Tuesday, February 13, 2018

The Last Sunday after Epiphany


As a story, the story of the Transfiguration from Mark is a good one.
There is symmetry.
There is a mystery.
There is tradition!
There is confusion
and terror
and loss
and excitement
and love.
And some extra special supernatural miracles.
Everything you need for a good story.

On one side of the scene, 
we have Peter, James, and John.

We all know Peter, James, and John.
Peter, the classic tragic mess up clown,
who always puts his foot into his mouth
at just the wrong moment.
But who, in the end,
becomes the foundation of the church.
James and John, the sons of Zeebedee,
whose mother comes to Jesus
because they, and she,
wants them to be the highest ranking officials 
after Jesus,
one on his right and one on his left.
Three men whose humanity 
was very well known.

On the other side of the scene,
we have Moses, Elijah, and Jesus.
Which is interesting.
The story sets them up as the prophets they are.
Jesus robed in dazzling white, 
the Son of God,
present in the midst of humanity.
With two of the greatest figure heads of Jewish tradition.
The man who lead the people of Israel to freedom
and spoke to God so much his face shone
and who wrote down the Ten Commandments,
and the man who stood up to King Ahab and his wife Jezebel
and called the people of Israel back to God
and got whisked away in a fiery chariot.

Who were also men with backgrounds.
You remember that time Moses killed a guy?
You remember when Elijah ran away from Israel?

Humanity at its finest was represented at the top of that mountain that day.

What a blessing and a comfort!
God shows God's-self to lowly human beings
Who mess up 
God still maintains relationships with all these men
And no matter how much we mess up
God will still want to be in relationship with us.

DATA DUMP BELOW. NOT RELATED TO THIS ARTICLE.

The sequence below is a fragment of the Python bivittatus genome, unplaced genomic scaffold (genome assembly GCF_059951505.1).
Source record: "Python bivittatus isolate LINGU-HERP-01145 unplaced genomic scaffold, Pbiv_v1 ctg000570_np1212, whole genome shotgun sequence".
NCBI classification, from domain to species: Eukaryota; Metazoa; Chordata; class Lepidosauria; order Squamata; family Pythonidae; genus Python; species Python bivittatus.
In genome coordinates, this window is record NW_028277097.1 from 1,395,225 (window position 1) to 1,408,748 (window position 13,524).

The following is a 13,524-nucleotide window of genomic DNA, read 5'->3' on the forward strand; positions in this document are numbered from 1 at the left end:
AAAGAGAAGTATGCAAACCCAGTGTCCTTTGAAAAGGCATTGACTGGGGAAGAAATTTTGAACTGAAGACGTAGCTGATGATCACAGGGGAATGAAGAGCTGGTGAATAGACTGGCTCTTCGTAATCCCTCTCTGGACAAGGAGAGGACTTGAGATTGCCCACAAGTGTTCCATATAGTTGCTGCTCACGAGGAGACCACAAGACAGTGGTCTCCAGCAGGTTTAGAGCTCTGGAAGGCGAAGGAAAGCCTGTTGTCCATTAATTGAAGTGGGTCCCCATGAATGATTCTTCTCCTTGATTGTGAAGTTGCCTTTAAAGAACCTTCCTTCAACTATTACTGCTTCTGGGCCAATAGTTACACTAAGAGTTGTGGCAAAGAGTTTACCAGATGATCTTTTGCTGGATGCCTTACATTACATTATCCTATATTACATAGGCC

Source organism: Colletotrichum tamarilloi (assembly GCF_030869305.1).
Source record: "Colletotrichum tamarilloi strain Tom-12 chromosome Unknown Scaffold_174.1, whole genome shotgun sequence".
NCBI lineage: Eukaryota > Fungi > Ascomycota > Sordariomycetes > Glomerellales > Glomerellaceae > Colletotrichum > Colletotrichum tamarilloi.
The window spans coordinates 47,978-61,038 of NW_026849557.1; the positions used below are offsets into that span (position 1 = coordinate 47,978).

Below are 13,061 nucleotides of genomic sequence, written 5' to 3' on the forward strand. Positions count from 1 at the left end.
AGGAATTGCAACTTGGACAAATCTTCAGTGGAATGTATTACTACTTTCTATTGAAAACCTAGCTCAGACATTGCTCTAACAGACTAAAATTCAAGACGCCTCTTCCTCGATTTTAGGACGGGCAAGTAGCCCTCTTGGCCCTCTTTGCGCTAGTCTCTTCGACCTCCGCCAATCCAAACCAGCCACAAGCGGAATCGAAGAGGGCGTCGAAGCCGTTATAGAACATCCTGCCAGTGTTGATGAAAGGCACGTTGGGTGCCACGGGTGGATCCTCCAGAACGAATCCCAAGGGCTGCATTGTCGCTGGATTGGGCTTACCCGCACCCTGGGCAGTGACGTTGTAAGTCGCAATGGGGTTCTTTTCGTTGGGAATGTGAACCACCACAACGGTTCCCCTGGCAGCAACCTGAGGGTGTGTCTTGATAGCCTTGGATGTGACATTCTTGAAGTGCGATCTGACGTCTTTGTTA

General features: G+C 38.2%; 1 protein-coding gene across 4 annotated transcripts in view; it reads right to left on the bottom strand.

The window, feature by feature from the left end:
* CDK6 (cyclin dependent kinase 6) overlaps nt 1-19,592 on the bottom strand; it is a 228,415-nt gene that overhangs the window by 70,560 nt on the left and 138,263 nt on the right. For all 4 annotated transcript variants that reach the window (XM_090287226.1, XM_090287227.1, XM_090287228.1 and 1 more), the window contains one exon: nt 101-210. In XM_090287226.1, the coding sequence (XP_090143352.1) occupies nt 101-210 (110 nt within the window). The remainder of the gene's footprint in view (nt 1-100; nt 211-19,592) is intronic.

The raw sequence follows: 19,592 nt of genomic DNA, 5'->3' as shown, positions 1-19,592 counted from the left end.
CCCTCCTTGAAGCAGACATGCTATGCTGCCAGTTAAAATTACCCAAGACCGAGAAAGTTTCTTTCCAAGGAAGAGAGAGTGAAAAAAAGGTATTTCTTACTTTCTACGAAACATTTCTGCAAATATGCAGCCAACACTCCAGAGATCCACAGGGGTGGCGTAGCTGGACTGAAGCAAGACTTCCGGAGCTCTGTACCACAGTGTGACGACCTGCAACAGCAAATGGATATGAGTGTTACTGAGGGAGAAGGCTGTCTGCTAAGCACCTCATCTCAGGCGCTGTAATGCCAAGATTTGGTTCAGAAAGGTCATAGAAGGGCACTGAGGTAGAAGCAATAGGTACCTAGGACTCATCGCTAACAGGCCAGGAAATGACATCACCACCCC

Three lost human beings.
Three fully alive-in-God beings.
Three and three.
Six: a perfect number.
But then there are another three present as well.

We have the boys, Peter, James, and John,
we have the prophets, Moses, Elijah, and Jesus,
and then we have God, always present as the Trinity,
Father, Son, and Holy Spirit.

Anytime God shows up
there is mystery.
In this story, 
Jesus is transfigured 
in ways we don't understand.
Moses and Elijah show up
for reasons we don't understand.
And God is present in a cloud
in ways we don't understand.

Every time I read this story I have to wonder,
was Jesus consulting with Moses and Elijah,
like some kind of side line coach
or encouragement committee?
Was the point of going up the mountain
that Jesus needed the reminder 
about who he was 
or that Peter, James, and John 
needed the experience?

I imagine its some of both. 
Who doesn't need reminding sometimes of God's love?
In his jaunt as a human being,
I am sure Jesus felt moments of needing to be reminded of who he was and whose he was.
Just as much as Peter, James, and John
needed to be told
that Jesus is God's son,
Beloved,
and to listen to him.

God obviously knew Peter, James, and John.
He told them to listen to him,
which they aren't very good at all the time.

Perhaps because of the number of funerals we have been through lately,
the number of community members who have passed away,
I sense loss in this story.
There is some sense of loss in this passage,
Never again will Peter, James, and John
think of Jesus in the same way.
Never again will Peter, James, and John